Opposing lethal wildlife research when nonlethal methods exist: Scientific whaling as a case study

Journal article


Waugh, Courtney A. and Monamy, Vaughan. (2016) Opposing lethal wildlife research when nonlethal methods exist: Scientific whaling as a case study. Journal of Fish and Wildlife Management. 7(1), pp. 231 - 236. https://doi.org/10.3996/072015-JFWM-061
AuthorsWaugh, Courtney A. and Monamy, Vaughan
Abstract

As our understanding of sentience in certain wildlife species grows, and technological advancements promote nonlethal data collection, we believe that we ought to adjust our field methods to incorporate a regime of best practice that prioritizes nonlethal methodologies over inhumane methods of lethal sampling. In addition, progress already made toward nonlethal methodologies in wildlife research needs to be promoted widely. In this paper, we examine whether lethal methods of whale research, using Japanese lethal scientific whaling as a case study, are ethical when the scientific information can be gained from nonlethal methods, and humane methods of killing are not available. As a part of a simple ethical decision-making model, we explore if a requirement for “refinement” of scientific technique, promoted extensively for laboratory-based animal experimentation, has direct applicability to scientific research involving free-living wildlife. We argue that refinement is an appropriate ethical principle in all cases where scientific research involves a choice between nonlethal sampling and the deliberate killing of free-living wildlife for scientific purposes. We conclude that the welfare of individual animals and the conservation of free-living wildlife populations are both worthy of moral consideration and need not be incompatible in humane wildlife research and management.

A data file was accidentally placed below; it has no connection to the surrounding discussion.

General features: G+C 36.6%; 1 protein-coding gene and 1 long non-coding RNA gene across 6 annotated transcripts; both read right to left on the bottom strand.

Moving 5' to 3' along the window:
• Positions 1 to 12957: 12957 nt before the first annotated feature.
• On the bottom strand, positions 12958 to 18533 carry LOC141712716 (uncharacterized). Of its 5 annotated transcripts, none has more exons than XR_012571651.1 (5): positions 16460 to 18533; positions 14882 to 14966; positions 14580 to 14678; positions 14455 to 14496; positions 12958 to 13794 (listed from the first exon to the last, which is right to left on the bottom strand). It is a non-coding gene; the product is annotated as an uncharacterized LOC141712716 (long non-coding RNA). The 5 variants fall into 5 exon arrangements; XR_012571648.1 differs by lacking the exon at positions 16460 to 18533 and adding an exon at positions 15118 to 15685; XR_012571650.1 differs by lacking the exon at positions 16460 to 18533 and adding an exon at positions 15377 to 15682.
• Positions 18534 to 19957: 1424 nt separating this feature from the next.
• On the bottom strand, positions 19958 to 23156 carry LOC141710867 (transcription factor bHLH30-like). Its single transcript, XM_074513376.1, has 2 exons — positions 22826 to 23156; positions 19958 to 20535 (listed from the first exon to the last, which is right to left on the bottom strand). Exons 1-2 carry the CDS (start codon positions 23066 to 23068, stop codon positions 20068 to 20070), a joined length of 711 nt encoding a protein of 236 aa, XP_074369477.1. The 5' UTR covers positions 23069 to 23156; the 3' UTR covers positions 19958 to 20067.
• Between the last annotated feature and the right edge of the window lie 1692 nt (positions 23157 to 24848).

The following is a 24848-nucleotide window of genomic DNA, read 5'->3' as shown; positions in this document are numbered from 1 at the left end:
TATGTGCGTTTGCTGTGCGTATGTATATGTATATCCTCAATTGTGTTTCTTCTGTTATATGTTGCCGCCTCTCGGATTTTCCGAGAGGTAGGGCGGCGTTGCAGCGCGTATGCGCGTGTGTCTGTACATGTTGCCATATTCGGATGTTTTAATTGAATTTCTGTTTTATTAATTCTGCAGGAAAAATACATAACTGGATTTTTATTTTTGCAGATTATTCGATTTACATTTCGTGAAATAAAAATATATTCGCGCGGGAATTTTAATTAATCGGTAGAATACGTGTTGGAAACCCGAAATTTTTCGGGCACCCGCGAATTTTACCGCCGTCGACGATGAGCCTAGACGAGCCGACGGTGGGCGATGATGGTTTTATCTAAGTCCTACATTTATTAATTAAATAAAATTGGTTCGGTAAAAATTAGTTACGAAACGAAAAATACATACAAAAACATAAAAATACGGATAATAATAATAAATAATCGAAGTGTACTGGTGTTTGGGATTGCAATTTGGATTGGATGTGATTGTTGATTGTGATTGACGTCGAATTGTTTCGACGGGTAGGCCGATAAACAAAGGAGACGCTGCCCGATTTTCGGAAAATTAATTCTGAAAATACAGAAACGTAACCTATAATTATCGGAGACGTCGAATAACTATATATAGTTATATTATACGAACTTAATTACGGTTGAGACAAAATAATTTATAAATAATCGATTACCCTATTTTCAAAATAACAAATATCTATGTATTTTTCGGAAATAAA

Keywordsanimal ethics; animal welfare; nonlethal methodology; wildlife research; lethal scientific whaling; refinement; three Rs
Year2016
JournalJournal of Fish and Wildlife Management
Journal citation7 (1), pp. 231 - 236
PublisherU.S. Department of the Interior * Fish and Wildlife Service
ISSN1944-687X
Digital Object Identifier (DOI)https://doi.org/10.3996/072015-JFWM-061
Scopus EID2-s2.0-84975252810
Page range231 - 236
Research GroupSchool of Behavioural and Health Sciences
Place of publicationUnited States of America
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